In 2017, we received two contrasting insights in living in the city. While Sarah was much more reassured to live in a multicultural London, Jose found the village life much more appealing for its intimacy and quietness. Sarah and Jose’s stories emphasise how diverse the UK itself is as a region, and how migrants to the UK may find themselves surprised by their preferences and insights. Ultimately, their stories explored how they were able to find their new homes and they demonstrate how different our styles of living can be here in the UK.

Sarah’s story: 

Jose’s story: 


Upon the many insights we had gained in 2018, one that stood out was from hearing of the resilience of young migrants:

The school was big and I didn’t know my way round but after about three weeks, I found my way around… My favourite lesson is Drama… [and] I would like to do GCSE Art when I am older. I speak French at home so French is not that hard.”

  • Jack’s story from ‘Starting Secondary School’ 03/01/2018

Studying abroad especially in the UK is a great opportunity to meet new people with different backgrounds and learn from them, create a new network of relations, and more generally, try new things. I’ve found that being proactive is one of the most important thing: if you need help ask for it, do not be intimated if you make mistakes.”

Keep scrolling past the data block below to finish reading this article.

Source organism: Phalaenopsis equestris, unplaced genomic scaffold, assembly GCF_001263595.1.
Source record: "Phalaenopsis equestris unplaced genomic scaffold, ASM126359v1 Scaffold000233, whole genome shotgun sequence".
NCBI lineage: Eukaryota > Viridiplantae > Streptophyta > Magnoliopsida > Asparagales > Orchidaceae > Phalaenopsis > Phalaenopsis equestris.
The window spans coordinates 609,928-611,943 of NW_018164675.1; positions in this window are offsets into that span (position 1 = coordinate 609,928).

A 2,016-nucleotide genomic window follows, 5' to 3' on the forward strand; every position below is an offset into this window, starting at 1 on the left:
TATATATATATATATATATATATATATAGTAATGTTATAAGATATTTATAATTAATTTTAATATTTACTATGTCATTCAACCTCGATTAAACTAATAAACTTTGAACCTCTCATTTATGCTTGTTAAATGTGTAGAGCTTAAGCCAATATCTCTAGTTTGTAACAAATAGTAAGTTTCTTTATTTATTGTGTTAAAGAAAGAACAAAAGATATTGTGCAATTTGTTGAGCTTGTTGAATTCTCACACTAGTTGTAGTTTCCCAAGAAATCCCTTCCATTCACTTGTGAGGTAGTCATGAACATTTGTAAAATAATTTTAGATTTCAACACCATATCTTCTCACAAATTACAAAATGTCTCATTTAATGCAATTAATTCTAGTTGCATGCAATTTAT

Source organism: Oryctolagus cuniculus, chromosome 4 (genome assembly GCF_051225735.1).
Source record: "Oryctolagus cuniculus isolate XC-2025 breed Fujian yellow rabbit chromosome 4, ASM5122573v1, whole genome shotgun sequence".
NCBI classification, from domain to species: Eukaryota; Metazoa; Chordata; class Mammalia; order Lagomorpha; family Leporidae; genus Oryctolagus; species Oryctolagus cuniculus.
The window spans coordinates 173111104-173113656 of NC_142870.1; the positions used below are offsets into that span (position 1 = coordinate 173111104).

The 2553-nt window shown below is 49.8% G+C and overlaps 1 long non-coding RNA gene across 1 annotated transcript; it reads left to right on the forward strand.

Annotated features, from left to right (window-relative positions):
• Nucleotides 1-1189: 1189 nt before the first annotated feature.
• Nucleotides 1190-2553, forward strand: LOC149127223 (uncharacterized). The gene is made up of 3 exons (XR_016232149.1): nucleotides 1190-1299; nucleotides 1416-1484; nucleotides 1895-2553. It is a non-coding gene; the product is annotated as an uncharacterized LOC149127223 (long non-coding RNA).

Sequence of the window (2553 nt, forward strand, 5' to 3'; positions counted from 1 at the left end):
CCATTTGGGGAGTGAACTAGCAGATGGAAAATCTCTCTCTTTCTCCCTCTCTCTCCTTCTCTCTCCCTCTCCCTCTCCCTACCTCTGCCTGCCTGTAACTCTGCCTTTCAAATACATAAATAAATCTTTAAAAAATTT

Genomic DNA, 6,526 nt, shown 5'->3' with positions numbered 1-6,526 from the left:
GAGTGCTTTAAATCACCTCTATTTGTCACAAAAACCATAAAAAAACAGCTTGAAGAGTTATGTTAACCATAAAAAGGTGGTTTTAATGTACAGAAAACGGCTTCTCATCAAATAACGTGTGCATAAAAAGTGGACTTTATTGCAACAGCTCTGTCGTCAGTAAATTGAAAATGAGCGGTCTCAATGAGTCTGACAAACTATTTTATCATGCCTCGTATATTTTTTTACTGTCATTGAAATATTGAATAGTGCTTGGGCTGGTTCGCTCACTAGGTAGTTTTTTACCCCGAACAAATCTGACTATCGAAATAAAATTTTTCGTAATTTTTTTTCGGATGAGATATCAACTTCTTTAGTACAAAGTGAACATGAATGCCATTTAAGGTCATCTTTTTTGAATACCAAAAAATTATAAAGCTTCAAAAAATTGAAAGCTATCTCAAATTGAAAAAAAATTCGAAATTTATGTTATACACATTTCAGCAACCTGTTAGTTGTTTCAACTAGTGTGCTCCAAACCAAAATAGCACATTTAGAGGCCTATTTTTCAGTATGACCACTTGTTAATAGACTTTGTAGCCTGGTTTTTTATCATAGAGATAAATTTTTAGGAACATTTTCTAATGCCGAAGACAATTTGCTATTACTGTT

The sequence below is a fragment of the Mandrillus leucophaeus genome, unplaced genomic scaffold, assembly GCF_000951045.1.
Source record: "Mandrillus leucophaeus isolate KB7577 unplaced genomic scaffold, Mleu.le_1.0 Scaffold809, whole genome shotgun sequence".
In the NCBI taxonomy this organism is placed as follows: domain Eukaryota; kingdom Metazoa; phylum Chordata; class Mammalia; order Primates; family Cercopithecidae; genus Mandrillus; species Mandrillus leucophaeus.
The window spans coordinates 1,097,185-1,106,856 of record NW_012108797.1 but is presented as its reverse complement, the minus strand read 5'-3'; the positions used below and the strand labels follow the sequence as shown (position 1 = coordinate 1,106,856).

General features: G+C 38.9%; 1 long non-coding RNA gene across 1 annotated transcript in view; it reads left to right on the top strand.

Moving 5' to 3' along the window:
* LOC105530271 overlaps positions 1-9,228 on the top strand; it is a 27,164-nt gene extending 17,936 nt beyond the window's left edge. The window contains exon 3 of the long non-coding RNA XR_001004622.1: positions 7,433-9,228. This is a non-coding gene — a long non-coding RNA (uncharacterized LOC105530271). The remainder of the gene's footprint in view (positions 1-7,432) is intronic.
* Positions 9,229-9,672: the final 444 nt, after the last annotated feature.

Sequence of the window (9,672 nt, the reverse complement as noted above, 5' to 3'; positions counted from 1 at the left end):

• Alia’s story from ‘Choosing Middlesex University and to live in London – An interview with Alia’ 30/04/2018

If you are going to be great at anything, ‘the will must be greater than the skill’. ‘Someone tells you, you can’t do something, say, I will show you, I will do it better than you ever knew’ and what really makes the difference in boxing and in life is ‘getting back up when you are pushed down’.” 

  • Ramla and Bilal’s story from ‘Good Food, Inspiring Speakers, Great Company’ 02/02/2018

Whether it’s starting a new school, studying abroad or pursuing your dream career in a different country, young migrants face their own set of struggles in a new country. Jack, Alia, Ramla and Bilal’s story remind us that younger migrants also have their own stories to share and their advice can be valuable for fellow younger migrants who can also feel intimidated by studying or working in a new country. These stories demonstrate the resilience of young migrants who are able to find their footing and become part of daily British life.